Hyundai on Wednesday formally opened its fifth auto plant in China, and actual production is slated to start next month despite plunging sales in the world's biggest market.
The new plant in Chongqing in southwest China can roll out 300,000 automobiles a year, and Hyundai wants to make compact cars there tailored to the tastes of Chinese customers to overcome the severe sales slump.
Hyundai vice chairman Chung Eui-son, who presided over the opening, said, "We built this plant as a smart and environmentally friendly manufacturing facility in the city of Chongqing, which is emerging as a major economic growth engine in China."
Full-scale production is to start in late August with the view to producing 30,000 cars by the end of the year.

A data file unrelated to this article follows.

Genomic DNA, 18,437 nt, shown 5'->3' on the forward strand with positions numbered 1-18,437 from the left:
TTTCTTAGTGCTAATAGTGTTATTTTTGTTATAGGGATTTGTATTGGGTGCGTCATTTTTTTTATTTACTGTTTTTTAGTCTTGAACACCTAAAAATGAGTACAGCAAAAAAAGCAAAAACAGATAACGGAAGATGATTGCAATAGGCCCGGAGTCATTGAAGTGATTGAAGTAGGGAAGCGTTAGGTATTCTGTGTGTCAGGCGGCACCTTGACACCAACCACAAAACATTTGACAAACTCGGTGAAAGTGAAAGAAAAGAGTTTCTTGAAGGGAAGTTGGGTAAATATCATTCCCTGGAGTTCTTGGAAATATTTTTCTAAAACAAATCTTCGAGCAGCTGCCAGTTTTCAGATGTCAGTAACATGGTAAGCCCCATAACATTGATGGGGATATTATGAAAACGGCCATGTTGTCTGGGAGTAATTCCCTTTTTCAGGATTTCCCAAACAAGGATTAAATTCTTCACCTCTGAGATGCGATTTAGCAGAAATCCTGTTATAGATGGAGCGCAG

Hyundai started building the Chongqing plant in June 2015, when sales were still booming, aiming to bolster sales in China's southwestern region. A joint venture with BAIC Motor, the plant cost US$1 billion.
The first car to roll out will be a smaller version of the Verna subcompact, and Hyundai will expand production to two more subcompacts and two compact SUVs.
With the Chongqing plant, Hyundai has five factories in China capable of rolling out 1.65 million vehicles a year. It plans to produce different strategic models at each plant and try to overcome the sales slump triggered by an unofficial boycott of Korean-made products in retaliation against the stationing of a Terminal High-Altitude Area Defense battery from the U.S. in Korea.
Hyundai recently poached Simon Loasby, a former design director for China at Volkswagen, as vice president and executive director. He will head the development of cars tailored to the Chinese market.
Hyundai vice chairman Chung Eui-sun (front left) and Chongqing Mayor Zhang Guoqing (right) take a tour of the automaker's new plant in Chongqing, China on Wednesday.